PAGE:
Many, many moons ago, I published my recipe for pernil, the delicious Puerto Rican roasted pork butt/shoulder. Recently, I had a whole Saturday afternoon to try a longer and slower cooking method for my bone-in pork butt. I have to tell you, if you have the time I would advise cooking it this way as you will have meat absolutely dripping moist and falling off the bone. The quicker method in my earlier recipe is a very good way of cooking the pork if you don’t have 8-9 hours to kill waiting to tear into the pernil. But, if you do remember to put your pork in by 11AM, you will not be disappointed by the results of low and slow cooking.
I am cutting and pasting the old pernil recipe here and adding my alternative “Low and Slow” cooking time. I hope you’ll give it a shot – and let me know what you think! Remember to allow your pernil to marinate overnight for the best results!!
- 1 Bone-In Pork Shoulder (5-10 Pounds depending on how many you want to feed, 5 Pounds will feed 4-5 hungry people)
- 5-8 Cloves garlic, some chopped, some sliced
- Adobo (or a mixture of garlic power, onion powder, cumin, black pepper, salt and oregano)
- 1 Bottle of Sour Orange Marinade (or 2 Oranges and 1 Lime OR 1 Cup OJ and 2 Limes)
- 1 Large Onion, chopped up
- olive oil
SO the night before you cook the meat (or, if you prefer to not let it sit, then the half hour before you cook the meat):
What to do for the marinade:
- Take your big-ass, delish pork shoulder/butt, place it in a baking dish skin-side up and rub it with some olive oil then sprinkle it all over w/ adobo (Goya makes a few versions of this that you can keep in your spice cabinet or you can make your own by sprinkling garlic power, onion powder, cumin, black pepper, salt and oregano all over the pork). WHEN I SAY SPREAD IT ALL OVER I MEAN SPREAD IT ALL OVER. Don’t be afraid of putting on too much.
- Cut slices of garlic up from about 3 cloves of garlic – make slices thick-ish. (NOTE: If you have the extra time, make a paste out of your garlic by smashing it in a mortar and pestle w/ a bit of salt to aid in the smashing until it has the consistancy of a spreadable paste.) ****NOTE: This recipe uses alot of garlic b/c we love alot of garlic. If you don’t like the taste of garlic, maybe this recipe isn’t the best for you.
- Take a sharp knife (a steak knife should be fine) and make 1-inch wide (1 inch deep or so) slits all over the pork, skin and all. Every time you make a slit, slide in a slice of garlic into the slit. It’s best if the garlic goes into the hole all the way. If it doesn’t, again, don’t worry… just make a bit of a deeper slit next time. (NOTE: If you made the garlic paste, then just slide a bit of the paste in each slit instead of the sliced garlic.)
- MAKE MARINADE IN SEPARATE BOWL: Add one cup of sour orange juice (again, Goya makes a bottled version, I’m sure it’s not as tasty as the real ones, but sour oranges aren’t around all the time to buy) to 3 cloves of chopped garlic and 1 chopped large onion. Add a sprinkling of salt and pepper and well as some extra oregano. Mix. (NOTE: You can also substitute sour orange w/ a cup of regular Orange Juice mixed w/ the juice of two limes, or juice of 2 oranges, juice of 1 lime.)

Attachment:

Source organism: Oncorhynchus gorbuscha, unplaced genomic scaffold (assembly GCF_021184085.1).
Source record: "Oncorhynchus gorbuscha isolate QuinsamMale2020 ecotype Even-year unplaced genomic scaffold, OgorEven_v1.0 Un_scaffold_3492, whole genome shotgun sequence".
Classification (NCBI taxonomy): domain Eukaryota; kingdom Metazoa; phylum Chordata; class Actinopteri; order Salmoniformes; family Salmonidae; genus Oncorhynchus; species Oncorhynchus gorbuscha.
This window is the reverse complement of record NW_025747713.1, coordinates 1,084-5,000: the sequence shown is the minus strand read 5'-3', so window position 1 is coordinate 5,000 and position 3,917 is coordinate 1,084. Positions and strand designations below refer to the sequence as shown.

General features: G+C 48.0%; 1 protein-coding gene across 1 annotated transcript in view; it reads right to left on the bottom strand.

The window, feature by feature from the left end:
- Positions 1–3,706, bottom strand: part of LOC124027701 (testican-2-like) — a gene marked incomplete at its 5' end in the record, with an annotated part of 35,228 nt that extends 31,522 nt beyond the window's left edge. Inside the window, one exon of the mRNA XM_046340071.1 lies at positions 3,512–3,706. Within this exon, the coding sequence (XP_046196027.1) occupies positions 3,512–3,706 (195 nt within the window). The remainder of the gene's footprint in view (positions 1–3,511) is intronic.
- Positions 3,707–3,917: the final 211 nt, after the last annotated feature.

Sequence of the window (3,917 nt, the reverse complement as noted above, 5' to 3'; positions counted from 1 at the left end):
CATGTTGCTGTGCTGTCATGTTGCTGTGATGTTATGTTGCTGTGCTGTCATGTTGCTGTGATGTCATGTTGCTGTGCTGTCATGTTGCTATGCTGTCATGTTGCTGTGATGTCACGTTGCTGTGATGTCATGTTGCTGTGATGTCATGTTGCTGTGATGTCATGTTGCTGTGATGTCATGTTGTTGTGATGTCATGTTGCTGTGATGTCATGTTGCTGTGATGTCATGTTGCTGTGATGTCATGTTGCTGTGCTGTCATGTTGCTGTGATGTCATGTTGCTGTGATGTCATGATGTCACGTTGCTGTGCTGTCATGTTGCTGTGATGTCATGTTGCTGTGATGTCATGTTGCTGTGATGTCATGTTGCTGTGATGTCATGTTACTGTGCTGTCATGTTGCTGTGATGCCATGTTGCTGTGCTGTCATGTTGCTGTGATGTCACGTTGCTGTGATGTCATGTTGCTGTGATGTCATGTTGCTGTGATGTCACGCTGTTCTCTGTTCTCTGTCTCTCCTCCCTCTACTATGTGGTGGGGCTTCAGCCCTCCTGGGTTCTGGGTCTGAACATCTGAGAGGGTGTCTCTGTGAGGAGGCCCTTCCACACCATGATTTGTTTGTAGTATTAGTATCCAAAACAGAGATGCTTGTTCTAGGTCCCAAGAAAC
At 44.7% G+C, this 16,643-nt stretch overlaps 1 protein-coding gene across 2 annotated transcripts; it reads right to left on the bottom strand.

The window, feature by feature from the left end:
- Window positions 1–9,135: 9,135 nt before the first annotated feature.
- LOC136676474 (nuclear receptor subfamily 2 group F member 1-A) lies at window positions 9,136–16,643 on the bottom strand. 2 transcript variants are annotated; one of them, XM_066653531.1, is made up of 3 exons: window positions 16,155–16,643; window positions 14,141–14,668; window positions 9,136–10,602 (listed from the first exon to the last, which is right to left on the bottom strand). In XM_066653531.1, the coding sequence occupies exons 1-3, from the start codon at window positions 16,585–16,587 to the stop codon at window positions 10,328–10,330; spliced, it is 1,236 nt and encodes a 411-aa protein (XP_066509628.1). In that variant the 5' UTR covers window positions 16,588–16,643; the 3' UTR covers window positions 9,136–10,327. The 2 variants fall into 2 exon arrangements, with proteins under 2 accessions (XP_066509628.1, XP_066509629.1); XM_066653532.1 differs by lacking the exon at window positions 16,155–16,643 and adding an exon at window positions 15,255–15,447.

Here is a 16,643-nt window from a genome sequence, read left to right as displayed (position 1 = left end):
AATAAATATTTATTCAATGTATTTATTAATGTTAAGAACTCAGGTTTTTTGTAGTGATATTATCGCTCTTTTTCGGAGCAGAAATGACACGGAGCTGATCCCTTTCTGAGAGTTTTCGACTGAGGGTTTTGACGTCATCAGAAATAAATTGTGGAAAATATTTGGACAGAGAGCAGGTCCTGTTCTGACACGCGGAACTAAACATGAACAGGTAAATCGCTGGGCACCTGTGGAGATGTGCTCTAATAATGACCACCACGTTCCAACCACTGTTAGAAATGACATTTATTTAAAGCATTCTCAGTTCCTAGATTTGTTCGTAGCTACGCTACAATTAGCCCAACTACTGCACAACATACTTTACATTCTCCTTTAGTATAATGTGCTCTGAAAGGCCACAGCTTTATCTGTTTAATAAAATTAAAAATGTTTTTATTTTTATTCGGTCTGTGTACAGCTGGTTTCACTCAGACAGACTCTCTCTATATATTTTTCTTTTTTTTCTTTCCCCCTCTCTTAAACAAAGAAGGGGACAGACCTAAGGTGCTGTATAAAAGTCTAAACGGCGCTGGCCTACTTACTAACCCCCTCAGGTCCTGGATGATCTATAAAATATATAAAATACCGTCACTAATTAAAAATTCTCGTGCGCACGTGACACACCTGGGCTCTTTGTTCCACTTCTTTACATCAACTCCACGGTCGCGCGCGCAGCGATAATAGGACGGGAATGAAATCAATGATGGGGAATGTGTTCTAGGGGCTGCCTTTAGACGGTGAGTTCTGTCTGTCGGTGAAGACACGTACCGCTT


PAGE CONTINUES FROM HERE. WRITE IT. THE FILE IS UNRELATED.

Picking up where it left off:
- Pour your marinade over your pork. Let sit for at least 3 hours, preferably overnight).
Cooking the Pernil:
- Fat side up, place pork in a roasting pan along with the rest of the marinade. Add a bit of liquid if necessary (water or some chicken stock) – so it comes up about 1/2 an inch high. Make sure there’s always some hot liquid at the bottom to mix with the drippings. (This is not necessary – I just liked it this way).
- Heat the oven to 475 degrees and cook pork uncovered for 1 hour.
- After the hour is over, turn oven down to 275 degrees, tent pork with some tin-foil and cook for 8 to 9 hours on this low setting. (You want to cook the pernil for an hour to 1 1/2 hours per pound for low and slow versus the quicker cooking of pernil where I recommend a 1/2 hour to 45 minutes per pound).
- Don’t forget to remove the foil from the top of your pork about 30-40 minutes before your done cooking it. This will crisp up your pork skin only so much. If you are looking to make chicharron by removing the top layer of skin after it’s been cooked (as I did – see first picture, top of post) and frying it up a bit.
- Allow to rest for 15 minutes to a half hour before slicing and serving. ENJOY.
REMEMBER, YOU CAN NOT OVERCOOK PERNIL IF YOU DO IT LOW AND SLOW. THE FAT BASTES THE CHEAP AND OTHERWISE TOUGH CUT OF PORK SO DON’T WORRY ABOUT IT!
Check out another pernil post:
Pernil: Easy & Cheap